Article courtesy of STEPHEN HUME | Feb 1, 2016 | The Vancouver Sun | Shared as educational material
British Columbia’s provincial government approved large-scale discharges of a pollutant even though it knew it was the probable source of contamination for an aquifer and posed a health risk for at least 250 people in the Okanagan municipality of Spallumcheen.
The municipal district is a largely agricultural community that sprawls between and around the towns of Armstrong and Enderby.
Victoria law student Rachel Gutman and Calvin Sandborn, legal director of the University of Victoria’s Environmental Law Centre, filed a formal request Monday with Interior Health’s chief medical health officer, Dr. Trevor Corneil, asking that public health authorities use their power under the Drinking Water Protection Act to order a “complete and permanent moratorium” on the discharges.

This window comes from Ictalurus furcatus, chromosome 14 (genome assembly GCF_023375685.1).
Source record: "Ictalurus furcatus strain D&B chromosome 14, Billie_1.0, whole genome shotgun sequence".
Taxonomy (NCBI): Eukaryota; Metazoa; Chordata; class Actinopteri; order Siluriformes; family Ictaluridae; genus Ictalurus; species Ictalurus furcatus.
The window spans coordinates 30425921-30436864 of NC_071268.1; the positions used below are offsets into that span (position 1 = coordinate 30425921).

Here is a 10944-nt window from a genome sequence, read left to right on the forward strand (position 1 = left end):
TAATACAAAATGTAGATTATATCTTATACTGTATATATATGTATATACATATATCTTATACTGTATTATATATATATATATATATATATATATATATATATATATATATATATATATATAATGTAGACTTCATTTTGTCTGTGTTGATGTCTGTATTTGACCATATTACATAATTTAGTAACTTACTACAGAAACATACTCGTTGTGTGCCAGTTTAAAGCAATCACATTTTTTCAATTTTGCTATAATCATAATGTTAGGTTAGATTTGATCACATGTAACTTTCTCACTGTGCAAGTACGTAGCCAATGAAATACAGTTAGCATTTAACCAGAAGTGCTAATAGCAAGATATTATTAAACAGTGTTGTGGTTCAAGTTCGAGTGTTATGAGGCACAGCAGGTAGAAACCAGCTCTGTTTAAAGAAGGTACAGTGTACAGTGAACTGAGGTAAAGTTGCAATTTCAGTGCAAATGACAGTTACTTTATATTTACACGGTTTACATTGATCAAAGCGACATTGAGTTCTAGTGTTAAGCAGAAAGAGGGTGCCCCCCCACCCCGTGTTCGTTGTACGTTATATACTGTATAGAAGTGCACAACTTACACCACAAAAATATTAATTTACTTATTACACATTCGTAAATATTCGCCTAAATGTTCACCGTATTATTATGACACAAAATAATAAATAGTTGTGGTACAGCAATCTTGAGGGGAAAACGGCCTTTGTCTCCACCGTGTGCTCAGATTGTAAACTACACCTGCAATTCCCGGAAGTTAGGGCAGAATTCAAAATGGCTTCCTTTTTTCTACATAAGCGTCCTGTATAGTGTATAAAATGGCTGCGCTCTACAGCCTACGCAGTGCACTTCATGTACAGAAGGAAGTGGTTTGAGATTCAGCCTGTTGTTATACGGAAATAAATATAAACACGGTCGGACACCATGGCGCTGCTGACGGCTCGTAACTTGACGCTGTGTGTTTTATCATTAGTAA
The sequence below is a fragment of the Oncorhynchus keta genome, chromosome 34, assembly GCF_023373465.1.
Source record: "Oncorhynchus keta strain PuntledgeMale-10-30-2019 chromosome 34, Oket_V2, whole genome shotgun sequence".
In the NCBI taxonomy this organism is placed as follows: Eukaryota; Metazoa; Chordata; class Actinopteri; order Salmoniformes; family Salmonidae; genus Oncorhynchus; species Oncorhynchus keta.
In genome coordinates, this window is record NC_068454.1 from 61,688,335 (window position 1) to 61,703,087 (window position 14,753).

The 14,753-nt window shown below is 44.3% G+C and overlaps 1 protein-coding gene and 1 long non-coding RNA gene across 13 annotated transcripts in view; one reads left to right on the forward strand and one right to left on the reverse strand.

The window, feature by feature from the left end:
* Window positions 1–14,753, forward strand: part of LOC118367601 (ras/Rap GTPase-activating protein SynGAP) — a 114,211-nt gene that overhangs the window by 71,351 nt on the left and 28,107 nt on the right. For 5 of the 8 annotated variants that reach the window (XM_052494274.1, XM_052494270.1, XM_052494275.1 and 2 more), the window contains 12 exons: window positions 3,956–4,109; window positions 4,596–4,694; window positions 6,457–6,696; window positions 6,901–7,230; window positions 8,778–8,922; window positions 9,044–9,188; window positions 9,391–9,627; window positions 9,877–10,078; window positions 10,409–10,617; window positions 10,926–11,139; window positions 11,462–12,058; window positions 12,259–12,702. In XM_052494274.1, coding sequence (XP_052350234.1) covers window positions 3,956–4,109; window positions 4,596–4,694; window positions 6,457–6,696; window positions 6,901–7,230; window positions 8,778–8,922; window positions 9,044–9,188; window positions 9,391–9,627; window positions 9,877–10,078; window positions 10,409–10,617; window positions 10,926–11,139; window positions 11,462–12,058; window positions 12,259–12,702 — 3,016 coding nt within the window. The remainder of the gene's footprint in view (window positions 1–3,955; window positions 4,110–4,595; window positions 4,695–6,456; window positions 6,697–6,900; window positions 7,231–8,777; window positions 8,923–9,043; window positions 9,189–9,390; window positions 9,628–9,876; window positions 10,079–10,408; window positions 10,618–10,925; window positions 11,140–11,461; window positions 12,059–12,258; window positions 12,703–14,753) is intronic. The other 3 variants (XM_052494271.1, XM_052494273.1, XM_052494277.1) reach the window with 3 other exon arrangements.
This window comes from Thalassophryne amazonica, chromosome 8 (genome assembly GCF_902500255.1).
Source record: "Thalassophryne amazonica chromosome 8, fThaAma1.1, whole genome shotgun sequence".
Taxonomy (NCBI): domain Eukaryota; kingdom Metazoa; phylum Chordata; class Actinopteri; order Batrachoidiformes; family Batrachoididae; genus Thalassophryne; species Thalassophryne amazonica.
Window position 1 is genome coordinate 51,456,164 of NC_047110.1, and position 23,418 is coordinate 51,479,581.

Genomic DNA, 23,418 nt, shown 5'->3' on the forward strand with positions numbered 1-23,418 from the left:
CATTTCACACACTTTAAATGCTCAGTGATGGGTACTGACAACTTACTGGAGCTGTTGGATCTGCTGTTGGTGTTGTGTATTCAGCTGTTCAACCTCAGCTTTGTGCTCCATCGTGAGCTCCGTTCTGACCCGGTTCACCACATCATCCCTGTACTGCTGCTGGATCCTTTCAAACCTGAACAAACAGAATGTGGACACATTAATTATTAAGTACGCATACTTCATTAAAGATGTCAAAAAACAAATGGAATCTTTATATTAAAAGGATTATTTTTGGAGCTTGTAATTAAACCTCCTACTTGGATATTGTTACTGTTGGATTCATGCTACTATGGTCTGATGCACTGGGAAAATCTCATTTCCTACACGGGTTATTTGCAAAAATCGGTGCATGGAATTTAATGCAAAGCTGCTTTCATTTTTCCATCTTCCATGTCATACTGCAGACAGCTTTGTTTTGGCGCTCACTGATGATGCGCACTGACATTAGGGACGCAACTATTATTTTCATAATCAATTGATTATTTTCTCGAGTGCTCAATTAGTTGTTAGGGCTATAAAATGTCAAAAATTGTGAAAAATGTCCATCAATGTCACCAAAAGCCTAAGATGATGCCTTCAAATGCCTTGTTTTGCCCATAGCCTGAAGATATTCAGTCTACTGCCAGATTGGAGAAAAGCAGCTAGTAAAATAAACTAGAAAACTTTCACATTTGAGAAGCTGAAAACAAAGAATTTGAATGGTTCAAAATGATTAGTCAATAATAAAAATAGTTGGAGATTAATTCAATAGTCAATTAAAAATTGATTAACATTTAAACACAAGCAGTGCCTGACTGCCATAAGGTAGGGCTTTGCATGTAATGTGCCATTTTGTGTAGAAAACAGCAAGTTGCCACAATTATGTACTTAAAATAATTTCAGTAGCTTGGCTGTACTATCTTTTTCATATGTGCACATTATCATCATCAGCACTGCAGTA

The application, filed on behalf of concerned residents, says tests at several well sites tapping the Hullcar aquifer in Spallumcheen show that since March 14, 2014, nitrate levels in drinking water have frequently exceeded maximum allowable limits.
You can read about the rest of the story here: http://www.vancouversun.com/health/stephen+hume+effluent+linked+contaminated+water+okanagan/11688663/story.html
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